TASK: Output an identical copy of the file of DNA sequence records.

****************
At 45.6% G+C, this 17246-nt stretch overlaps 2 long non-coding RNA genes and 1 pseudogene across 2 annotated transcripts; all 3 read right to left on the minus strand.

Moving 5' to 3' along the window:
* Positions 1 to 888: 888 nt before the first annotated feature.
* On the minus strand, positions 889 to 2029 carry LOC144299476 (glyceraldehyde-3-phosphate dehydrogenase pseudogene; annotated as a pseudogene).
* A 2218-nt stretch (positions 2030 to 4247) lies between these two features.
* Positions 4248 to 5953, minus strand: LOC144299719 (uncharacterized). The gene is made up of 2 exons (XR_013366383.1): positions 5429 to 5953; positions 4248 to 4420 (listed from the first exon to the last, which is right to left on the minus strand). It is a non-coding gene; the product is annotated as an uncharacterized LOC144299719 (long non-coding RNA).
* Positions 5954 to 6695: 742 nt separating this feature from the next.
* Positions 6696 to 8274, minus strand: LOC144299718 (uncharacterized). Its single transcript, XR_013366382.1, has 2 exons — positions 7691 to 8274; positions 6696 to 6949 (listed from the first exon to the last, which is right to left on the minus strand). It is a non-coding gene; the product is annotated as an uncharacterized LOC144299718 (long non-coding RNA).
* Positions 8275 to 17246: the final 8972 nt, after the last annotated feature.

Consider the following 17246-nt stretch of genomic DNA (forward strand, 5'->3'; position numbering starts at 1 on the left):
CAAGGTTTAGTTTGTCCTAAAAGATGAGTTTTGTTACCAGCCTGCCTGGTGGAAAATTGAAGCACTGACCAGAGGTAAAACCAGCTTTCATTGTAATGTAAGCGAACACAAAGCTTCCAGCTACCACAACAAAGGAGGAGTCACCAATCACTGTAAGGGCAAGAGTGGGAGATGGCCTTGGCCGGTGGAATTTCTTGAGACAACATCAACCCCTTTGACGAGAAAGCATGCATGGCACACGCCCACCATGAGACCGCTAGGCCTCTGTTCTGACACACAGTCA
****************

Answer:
At 45.6% G+C, this 17246-nt stretch overlaps 2 long non-coding RNA genes and 1 pseudogene across 2 annotated transcripts; all 3 read right to left on the minus strand.

Moving 5' to 3' along the window:
* Positions 1 to 888: 888 nt before the first annotated feature.
* On the minus strand, positions 889 to 2029 carry LOC144299476 (glyceraldehyde-3-phosphate dehydrogenase pseudogene; annotated as a pseudogene).
* A 2218-nt stretch (positions 2030 to 4247) lies between these two features.
* Positions 4248 to 5953, minus strand: LOC144299719 (uncharacterized). The gene is made up of 2 exons (XR_013366383.1): positions 5429 to 5953; positions 4248 to 4420 (listed from the first exon to the last, which is right to left on the minus strand). It is a non-coding gene; the product is annotated as an uncharacterized LOC144299719 (long non-coding RNA).
* Positions 5954 to 6695: 742 nt separating this feature from the next.
* Positions 6696 to 8274, minus strand: LOC144299718 (uncharacterized). Its single transcript, XR_013366382.1, has 2 exons — positions 7691 to 8274; positions 6696 to 6949 (listed from the first exon to the last, which is right to left on the minus strand). It is a non-coding gene; the product is annotated as an uncharacterized LOC144299718 (long non-coding RNA).
* Positions 8275 to 17246: the final 8972 nt, after the last annotated feature.

Consider the following 17246-nt stretch of genomic DNA (forward strand, 5'->3'; position numbering starts at 1 on the left):
CAAGGTTTAGTTTGTCCTAAAAGATGAGTTTTGTTACCAGCCTGCCTGGTGGAAAATTGAAGCACTGACCAGAGGTAAAACCAGCTTTCATTGTAATGTAAGCGAACACAAAGCTTCCAGCTACCACAACAAAGGAGGAGTCACCAATCACTGTAAGGGCAAGAGTGGGAGATGGCCTTGGCCGGTGGAATTTCTTGAGACAACATCAACCCCTTTGACGAGAAAGCATGCATGGCACACGCCCACCATGAGACCGCTAGGCCTCTGTTCTGACACACAGTCA